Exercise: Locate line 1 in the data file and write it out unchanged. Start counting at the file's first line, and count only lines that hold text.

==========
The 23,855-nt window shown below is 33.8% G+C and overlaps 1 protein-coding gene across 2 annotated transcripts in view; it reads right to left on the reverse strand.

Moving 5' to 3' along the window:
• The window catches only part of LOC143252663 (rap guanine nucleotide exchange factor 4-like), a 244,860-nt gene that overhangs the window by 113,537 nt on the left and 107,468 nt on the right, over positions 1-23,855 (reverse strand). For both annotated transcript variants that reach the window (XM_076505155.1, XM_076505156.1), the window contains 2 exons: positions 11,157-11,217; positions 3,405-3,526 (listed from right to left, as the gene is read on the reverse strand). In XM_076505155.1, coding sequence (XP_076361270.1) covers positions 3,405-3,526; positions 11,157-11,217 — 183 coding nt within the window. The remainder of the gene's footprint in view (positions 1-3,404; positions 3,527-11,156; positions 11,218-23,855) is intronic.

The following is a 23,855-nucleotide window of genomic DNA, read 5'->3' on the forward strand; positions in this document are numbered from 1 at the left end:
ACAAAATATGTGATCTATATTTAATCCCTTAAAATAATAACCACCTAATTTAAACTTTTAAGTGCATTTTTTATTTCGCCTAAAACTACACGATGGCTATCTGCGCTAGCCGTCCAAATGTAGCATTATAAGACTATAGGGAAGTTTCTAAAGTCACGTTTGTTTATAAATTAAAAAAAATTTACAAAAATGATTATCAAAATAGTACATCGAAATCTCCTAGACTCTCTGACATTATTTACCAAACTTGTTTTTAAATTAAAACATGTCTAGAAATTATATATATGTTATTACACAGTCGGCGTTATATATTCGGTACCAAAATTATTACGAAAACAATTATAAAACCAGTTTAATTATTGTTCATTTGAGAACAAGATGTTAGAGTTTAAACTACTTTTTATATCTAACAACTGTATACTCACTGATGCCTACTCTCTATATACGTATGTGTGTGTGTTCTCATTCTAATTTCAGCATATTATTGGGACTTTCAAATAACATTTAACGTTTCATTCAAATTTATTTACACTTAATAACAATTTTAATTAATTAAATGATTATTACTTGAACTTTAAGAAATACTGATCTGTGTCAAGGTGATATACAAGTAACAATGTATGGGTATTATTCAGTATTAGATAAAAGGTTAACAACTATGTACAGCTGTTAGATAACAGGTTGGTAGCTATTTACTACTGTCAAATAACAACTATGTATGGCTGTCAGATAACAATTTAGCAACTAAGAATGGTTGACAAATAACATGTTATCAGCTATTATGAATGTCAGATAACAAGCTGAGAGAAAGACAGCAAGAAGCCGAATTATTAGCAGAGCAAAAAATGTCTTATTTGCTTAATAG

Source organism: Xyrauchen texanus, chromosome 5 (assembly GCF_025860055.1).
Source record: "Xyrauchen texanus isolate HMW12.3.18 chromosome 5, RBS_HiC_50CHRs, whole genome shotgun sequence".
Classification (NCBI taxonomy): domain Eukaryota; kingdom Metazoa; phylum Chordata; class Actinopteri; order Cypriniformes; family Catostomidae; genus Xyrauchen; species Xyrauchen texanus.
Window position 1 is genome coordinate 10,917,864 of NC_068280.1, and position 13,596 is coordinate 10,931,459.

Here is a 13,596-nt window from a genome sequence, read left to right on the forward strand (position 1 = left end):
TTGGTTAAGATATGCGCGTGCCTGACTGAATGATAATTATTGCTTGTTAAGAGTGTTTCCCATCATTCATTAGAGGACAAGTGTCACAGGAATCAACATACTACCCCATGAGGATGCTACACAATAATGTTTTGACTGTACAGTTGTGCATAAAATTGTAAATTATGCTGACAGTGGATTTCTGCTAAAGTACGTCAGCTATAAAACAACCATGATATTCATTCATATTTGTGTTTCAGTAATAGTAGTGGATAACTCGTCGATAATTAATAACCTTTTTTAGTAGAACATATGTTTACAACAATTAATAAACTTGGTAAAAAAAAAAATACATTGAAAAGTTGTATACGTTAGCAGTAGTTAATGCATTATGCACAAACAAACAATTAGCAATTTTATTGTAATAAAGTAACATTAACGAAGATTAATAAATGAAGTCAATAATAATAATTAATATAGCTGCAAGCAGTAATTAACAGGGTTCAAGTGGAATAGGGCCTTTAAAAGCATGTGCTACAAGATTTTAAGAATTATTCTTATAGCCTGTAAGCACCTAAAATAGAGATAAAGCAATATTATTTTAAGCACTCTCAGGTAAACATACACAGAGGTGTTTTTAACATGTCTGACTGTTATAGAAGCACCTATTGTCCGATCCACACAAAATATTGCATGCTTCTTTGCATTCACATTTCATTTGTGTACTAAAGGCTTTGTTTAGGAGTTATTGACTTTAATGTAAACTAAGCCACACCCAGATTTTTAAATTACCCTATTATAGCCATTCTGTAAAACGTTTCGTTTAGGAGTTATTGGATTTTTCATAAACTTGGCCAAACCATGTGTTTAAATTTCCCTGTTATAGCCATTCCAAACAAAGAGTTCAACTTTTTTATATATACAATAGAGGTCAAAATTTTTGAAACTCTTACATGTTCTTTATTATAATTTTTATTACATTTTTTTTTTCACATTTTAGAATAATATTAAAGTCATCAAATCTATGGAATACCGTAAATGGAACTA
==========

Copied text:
The 23,855-nt window shown below is 33.8% G+C and overlaps 1 protein-coding gene across 2 annotated transcripts in view; it reads right to left on the reverse strand.